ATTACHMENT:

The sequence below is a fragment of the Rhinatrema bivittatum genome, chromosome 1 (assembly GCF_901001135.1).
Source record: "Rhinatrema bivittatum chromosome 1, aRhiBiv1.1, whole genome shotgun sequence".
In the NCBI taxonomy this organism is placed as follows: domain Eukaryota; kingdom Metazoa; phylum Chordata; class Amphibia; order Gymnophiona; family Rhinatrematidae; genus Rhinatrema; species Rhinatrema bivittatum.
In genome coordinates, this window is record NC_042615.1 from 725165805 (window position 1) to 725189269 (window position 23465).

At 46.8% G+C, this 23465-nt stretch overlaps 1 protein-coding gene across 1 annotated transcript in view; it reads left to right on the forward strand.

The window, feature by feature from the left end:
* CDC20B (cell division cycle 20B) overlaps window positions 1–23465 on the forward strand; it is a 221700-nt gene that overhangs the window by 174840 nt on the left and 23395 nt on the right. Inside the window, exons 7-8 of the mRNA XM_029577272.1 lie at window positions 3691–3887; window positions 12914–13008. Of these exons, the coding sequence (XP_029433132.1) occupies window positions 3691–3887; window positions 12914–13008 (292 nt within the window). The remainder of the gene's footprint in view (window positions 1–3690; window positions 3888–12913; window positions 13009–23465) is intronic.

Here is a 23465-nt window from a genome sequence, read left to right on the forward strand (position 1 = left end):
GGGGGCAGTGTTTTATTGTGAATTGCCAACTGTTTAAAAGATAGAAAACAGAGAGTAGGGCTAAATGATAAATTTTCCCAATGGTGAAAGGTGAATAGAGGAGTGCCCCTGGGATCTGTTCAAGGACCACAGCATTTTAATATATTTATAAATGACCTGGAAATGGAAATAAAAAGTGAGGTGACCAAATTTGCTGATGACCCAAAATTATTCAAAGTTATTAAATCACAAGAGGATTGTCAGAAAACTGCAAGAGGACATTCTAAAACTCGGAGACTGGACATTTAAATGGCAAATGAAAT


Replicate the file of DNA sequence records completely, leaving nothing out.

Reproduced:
The sequence below is a fragment of the Rhinatrema bivittatum genome, chromosome 1 (assembly GCF_901001135.1).
Source record: "Rhinatrema bivittatum chromosome 1, aRhiBiv1.1, whole genome shotgun sequence".
In the NCBI taxonomy this organism is placed as follows: domain Eukaryota; kingdom Metazoa; phylum Chordata; class Amphibia; order Gymnophiona; family Rhinatrematidae; genus Rhinatrema; species Rhinatrema bivittatum.
In genome coordinates, this window is record NC_042615.1 from 725165805 (window position 1) to 725189269 (window position 23465).

At 46.8% G+C, this 23465-nt stretch overlaps 1 protein-coding gene across 1 annotated transcript in view; it reads left to right on the forward strand.

The window, feature by feature from the left end:
* CDC20B (cell division cycle 20B) overlaps window positions 1–23465 on the forward strand; it is a 221700-nt gene that overhangs the window by 174840 nt on the left and 23395 nt on the right. Inside the window, exons 7-8 of the mRNA XM_029577272.1 lie at window positions 3691–3887; window positions 12914–13008. Of these exons, the coding sequence (XP_029433132.1) occupies window positions 3691–3887; window positions 12914–13008 (292 nt within the window). The remainder of the gene's footprint in view (window positions 1–3690; window positions 3888–12913; window positions 13009–23465) is intronic.

Here is a 23465-nt window from a genome sequence, read left to right on the forward strand (position 1 = left end):
GGGGGCAGTGTTTTATTGTGAATTGCCAACTGTTTAAAAGATAGAAAACAGAGAGTAGGGCTAAATGATAAATTTTCCCAATGGTGAAAGGTGAATAGAGGAGTGCCCCTGGGATCTGTTCAAGGACCACAGCATTTTAATATATTTATAAATGACCTGGAAATGGAAATAAAAAGTGAGGTGACCAAATTTGCTGATGACCCAAAATTATTCAAAGTTATTAAATCACAAGAGGATTGTCAGAAAACTGCAAGAGGACATTCTAAAACTCGGAGACTGGACATTTAAATGGCAAATGAAAT